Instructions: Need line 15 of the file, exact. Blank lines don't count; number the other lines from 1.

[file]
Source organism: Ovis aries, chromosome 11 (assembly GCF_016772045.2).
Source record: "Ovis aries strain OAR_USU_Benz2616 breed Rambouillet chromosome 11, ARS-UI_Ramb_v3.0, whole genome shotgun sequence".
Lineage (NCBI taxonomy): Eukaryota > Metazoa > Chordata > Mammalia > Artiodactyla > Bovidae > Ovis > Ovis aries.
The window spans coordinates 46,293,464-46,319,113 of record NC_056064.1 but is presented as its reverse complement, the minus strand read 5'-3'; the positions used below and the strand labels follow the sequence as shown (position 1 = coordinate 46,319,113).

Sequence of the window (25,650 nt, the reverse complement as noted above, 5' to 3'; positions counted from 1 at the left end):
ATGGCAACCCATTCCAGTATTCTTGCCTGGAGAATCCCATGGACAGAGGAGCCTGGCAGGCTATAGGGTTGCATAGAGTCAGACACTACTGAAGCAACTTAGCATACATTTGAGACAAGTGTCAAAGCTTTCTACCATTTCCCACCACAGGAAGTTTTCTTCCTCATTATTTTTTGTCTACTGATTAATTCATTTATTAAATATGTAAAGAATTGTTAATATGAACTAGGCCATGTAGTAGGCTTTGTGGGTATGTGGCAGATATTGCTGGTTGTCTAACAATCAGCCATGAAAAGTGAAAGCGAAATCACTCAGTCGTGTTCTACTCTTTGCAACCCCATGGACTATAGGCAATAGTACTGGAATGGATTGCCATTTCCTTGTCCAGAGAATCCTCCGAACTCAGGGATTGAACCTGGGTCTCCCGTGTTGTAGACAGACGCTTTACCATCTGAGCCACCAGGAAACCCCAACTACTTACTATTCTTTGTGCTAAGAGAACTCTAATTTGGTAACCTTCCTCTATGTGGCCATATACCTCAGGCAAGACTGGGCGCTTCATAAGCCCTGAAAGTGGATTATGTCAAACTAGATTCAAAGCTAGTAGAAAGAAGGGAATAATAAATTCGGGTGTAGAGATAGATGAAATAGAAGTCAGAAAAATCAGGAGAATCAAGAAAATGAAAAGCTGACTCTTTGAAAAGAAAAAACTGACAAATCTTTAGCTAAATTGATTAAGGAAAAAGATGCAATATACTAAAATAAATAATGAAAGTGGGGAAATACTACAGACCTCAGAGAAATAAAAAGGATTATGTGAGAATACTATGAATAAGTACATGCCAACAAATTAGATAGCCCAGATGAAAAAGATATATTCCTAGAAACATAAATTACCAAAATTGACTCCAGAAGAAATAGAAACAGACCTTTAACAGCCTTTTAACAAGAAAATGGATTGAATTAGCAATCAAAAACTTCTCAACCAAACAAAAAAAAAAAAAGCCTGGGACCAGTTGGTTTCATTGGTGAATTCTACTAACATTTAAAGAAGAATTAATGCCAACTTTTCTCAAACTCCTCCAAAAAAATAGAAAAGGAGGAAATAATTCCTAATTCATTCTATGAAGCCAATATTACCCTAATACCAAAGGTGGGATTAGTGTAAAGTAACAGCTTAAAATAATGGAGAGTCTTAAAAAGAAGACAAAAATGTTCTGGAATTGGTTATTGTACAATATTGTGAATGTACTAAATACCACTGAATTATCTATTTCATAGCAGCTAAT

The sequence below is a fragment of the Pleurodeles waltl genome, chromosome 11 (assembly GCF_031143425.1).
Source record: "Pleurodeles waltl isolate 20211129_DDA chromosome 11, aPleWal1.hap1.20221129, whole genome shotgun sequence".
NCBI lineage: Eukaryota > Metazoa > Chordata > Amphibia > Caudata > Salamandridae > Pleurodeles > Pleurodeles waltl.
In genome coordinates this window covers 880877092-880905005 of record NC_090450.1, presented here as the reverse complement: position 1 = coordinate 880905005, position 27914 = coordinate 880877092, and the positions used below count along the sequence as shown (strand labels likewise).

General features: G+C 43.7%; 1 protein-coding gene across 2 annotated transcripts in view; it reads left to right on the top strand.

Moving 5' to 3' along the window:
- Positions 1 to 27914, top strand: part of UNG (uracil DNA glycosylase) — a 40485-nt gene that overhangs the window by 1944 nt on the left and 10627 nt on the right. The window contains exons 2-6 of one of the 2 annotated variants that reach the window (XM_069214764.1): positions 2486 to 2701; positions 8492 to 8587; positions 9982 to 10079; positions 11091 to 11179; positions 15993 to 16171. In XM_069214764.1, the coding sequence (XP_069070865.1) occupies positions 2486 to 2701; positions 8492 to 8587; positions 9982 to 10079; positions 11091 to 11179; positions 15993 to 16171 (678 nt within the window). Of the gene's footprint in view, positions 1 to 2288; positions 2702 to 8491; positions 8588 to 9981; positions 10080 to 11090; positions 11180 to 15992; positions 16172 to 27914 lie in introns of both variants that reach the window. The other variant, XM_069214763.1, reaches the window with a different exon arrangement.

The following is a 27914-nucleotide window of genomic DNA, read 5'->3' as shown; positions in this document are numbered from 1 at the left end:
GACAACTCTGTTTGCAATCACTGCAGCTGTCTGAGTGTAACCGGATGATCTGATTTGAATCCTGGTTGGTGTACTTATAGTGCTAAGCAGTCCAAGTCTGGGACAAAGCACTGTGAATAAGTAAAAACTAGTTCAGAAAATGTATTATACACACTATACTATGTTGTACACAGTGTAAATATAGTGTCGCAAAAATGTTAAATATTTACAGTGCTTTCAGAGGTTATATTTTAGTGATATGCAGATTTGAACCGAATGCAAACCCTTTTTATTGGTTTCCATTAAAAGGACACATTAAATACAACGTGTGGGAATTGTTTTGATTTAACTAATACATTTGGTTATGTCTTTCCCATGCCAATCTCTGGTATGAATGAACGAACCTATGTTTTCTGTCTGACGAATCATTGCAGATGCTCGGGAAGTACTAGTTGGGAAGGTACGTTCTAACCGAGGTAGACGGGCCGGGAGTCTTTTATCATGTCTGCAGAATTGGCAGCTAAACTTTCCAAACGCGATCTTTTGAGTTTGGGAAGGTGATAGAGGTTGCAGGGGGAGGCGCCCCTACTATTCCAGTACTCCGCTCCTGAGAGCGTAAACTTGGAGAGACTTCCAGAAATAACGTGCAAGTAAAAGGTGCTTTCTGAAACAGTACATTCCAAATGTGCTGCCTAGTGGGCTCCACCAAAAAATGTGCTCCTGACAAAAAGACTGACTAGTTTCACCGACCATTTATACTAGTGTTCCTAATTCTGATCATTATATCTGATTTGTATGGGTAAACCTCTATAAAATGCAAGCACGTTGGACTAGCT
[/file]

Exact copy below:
GACAACTCTGTTTGCAATCACTGCAGCTGTCTGAGTGTAACCGGATGATCTGATTTGAATCCTGGTTGGTGTACTTATAGTGCTAAGCAGTCCAAGTCTGGGACAAAGCACTGTGAATAAGTAAAAACTAGTTCAGAAAATGTATTATACACACTATACTATGTTGTACACAGTGTAAATATAGTGTCGCAAAAATGTTAAATATTTACAGTGCTTTCAGAGGTTATATTTTAGTGATATGCAGATTTGAACCGAATGCAAACCCTTTTTATTGGTTTCCATTAAAAGGACACATTAAATACAACGTGTGGGAATTGTTTTGATTTAACTAATACATTTGGTTATGTCTTTCCCATGCCAATCTCTGGTATGAATGAACGAACCTATGTTTTCTGTCTGACGAATCATTGCAGATGCTCGGGAAGTACTAGTTGGGAAGGTACGTTCTAACCGAGGTAGACGGGCCGGGAGTCTTTTATCATGTCTGCAGAATTGGCAGCTAAACTTTCCAAACGCGATCTTTTGAGTTTGGGAAGGTGATAGAGGTTGCAGGGGGAGGCGCCCCTACTATTCCAGTACTCCGCTCCTGAGAGCGTAAACTTGGAGAGACTTCCAGAAATAACGTGCAAGTAAAAGGTGCTTTCTGAAACAGTACATTCCAAATGTGCTGCCTAGTGGGCTCCACCAAAAAATGTGCTCCTGACAAAAAGACTGACTAGTTTCACCGACCATTTATACTAGTGTTCCTAATTCTGATCATTATATCTGATTTGTATGGGTAAACCTCTATAAAATGCAAGCACGTTGGACTAGCT